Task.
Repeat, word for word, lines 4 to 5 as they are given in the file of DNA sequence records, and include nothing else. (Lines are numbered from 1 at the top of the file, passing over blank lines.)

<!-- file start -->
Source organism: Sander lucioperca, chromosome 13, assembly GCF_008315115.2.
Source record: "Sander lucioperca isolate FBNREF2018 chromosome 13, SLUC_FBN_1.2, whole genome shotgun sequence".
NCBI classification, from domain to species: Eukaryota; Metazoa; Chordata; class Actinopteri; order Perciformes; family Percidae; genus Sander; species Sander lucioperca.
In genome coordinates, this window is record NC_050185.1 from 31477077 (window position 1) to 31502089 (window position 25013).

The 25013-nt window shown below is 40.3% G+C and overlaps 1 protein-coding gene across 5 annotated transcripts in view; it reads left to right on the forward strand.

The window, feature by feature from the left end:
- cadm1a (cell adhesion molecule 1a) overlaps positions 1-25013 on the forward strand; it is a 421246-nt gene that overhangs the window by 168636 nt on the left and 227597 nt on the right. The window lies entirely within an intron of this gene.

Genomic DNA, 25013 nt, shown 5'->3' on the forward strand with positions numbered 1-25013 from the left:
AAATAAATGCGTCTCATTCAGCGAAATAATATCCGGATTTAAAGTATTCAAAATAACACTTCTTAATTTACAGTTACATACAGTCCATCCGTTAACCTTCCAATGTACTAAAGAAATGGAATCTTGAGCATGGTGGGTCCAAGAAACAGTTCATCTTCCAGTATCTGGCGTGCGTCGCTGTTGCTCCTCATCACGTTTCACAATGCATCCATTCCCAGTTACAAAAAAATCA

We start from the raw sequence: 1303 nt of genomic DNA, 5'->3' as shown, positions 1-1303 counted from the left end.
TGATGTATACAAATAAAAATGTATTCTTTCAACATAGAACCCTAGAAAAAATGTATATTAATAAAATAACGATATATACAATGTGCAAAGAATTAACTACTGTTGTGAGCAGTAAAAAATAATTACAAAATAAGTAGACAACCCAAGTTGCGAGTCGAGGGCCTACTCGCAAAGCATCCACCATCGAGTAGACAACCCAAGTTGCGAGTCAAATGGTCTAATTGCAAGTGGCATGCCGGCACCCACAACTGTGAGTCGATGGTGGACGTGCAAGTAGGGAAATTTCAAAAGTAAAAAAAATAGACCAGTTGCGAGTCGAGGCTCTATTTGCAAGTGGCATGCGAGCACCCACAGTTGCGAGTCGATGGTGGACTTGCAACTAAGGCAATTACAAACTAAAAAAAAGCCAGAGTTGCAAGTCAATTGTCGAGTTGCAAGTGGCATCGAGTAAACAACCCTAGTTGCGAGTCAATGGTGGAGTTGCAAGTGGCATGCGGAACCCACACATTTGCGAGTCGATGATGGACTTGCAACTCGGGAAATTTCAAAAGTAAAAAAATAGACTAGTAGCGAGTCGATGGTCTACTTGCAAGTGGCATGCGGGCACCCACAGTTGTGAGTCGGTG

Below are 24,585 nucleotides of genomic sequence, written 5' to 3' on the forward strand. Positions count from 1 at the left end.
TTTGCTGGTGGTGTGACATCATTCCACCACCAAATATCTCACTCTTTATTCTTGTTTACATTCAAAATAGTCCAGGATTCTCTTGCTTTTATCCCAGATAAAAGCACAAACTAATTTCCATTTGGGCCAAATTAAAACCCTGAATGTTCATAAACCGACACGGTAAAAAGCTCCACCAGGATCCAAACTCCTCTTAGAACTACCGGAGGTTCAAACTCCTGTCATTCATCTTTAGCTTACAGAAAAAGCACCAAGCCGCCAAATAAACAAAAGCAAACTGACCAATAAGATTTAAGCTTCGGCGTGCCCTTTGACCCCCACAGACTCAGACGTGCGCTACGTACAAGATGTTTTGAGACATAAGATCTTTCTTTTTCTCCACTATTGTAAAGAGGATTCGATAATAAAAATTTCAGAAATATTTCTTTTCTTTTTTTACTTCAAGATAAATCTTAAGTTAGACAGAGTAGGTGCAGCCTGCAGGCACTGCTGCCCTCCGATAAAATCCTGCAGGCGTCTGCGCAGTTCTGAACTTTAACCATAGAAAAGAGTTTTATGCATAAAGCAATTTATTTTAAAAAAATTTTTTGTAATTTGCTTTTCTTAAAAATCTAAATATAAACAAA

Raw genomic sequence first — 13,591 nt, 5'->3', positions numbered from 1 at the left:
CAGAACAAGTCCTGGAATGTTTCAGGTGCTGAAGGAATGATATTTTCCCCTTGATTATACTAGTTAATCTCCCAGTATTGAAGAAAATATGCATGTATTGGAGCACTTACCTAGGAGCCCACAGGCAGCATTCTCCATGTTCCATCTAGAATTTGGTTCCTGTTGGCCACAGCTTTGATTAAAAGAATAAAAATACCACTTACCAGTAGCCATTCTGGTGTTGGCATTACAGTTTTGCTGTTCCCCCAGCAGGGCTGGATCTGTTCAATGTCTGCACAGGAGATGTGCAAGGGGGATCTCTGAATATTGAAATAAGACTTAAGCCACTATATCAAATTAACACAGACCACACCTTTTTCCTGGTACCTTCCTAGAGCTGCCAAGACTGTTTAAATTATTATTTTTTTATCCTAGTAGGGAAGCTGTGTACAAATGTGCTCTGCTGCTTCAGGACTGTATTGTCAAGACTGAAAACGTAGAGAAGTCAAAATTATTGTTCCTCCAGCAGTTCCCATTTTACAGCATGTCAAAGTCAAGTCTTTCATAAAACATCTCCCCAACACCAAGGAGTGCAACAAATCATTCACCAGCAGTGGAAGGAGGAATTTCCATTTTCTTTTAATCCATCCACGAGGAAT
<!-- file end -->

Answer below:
In genome coordinates, this window is record NC_050185.1 from 31477077 (window position 1) to 31502089 (window position 25013).

The 25013-nt window shown below is 40.3% G+C and overlaps 1 protein-coding gene across 5 annotated transcripts in view; it reads left to right on the forward strand.